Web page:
Sexuality and Power Within the Church Hierarchy
There is also a certain “grey area” in church where homosexual practices that don’t necessarily have to do with participants’ homosexual orientation neither are always voluntary or consciously chosen, are hidden behind celibacy and monkhood. Those practiсes result from the closed nature of all-male communities, closed corporations based on power relations. Often, they mean that those in power molest the subordinate. Paradoxically, church authorities legitimise those sexual practices in a certain sense because they ensure loyalty. It is the consequence of non-transparent power mechanisms and the vulnerability of the weak before the strong. Here homosexual practices are nothing more than a power manifestation.
As far as I know, the same is also relevant for the Catholic Church where there are official teachings and practice but the priest and community’s initiatives are more flexible. As to Protestant Churches, almost all Protestant communities I know treat LGBT people and those who support them very negatively, they call for penance and reparation. Maybe there are different opinions within Protestant communities too.
“The Path to God Is Never Easy”
© Javier Mayoral
I can’t advise picking a confession based on secondary characteristics such as tolerance to LGBT people, servic in Belarusian language or a political position in general.
Although those secondary issues may reflect the central content of faith in one way or another. On top of that, they may be so important to someone that they would outweigh all the other aspects: as in “I’ll go to the synagogue, I’ll go the mosque if they speak Belarusian there”.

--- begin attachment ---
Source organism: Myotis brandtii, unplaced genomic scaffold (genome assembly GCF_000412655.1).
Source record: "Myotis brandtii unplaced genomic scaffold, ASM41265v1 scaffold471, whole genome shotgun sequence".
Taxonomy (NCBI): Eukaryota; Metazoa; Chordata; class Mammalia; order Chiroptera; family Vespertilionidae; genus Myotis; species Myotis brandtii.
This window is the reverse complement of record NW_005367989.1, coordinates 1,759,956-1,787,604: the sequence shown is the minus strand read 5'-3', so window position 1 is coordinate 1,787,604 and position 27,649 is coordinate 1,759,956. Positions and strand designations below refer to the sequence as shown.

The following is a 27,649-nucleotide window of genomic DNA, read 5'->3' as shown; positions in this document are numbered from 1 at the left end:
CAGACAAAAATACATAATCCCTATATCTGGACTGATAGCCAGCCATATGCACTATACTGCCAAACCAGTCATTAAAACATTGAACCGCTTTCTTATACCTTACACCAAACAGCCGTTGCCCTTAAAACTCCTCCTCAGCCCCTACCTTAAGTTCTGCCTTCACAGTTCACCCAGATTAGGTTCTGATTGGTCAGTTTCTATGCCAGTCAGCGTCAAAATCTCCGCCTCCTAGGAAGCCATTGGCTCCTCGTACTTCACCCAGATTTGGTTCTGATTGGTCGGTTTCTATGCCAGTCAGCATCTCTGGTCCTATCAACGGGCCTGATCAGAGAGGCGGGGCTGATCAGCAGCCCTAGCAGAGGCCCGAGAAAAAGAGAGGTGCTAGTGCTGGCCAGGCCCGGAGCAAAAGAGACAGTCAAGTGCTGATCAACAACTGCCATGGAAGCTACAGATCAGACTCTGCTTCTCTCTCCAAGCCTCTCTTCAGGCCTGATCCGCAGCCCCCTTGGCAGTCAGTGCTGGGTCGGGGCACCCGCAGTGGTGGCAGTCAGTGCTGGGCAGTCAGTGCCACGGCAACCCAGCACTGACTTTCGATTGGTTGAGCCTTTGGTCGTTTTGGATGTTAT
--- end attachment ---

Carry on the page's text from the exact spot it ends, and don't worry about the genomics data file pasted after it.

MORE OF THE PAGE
In search for God many may come to think that homosexuality stands in the way of their salvation. They may worry about their homosexuality being a sin and believe in the possibility of changing and becoming heterosexual. By the way, it happens quite often that a homosexual person who doesn’t want to accept their homosexuality and sees it as a perversion of their nature and as a problem, be it due to their own convictions or under pressure from society, parents or friends, comes to God as a final resort to change themselves, to recover, to amend their ways they perceive as wrongful.
A more pressing question is how gays and lesbians who are searching for God perceive their own sexual orientation in the context of their religion, whatever that may be. Thereon depends what strategy of being in a community they choose. To break onself for a higher truth? To lock yourself up in a deep closet, live a double life and never reveal your identity and relationship to anyone but a small circle? To try and change their community or their whole denomination’s attitude to homosexuality by using their own lives as an example of how living with a person of the same sex can be a devoted, self-sacrificing, responsible relationship, in no way worse than a marriage between a man and a woman? To be prepared to suffer their brothers and sisters’ mockery or to find a circle of friends or a priest who would support and stand up for them?
Everyone has their own way, and it depends on how heavy a burden one is prepared to take and on how they perceive the truth of God.
© Hermanas Salazar
Church and Transsexuality
Looking into the church’s attitude towards transsexuality I must once again refer to an official document: the Social Framework of the Russian Orthodox Church that distinguishes transsexuality from incorrect gender identification in early childhood due to a doctor’s mistake caused by a sexual development pathology. In the latter case surgery is accepted because it is not considered sex reassignment.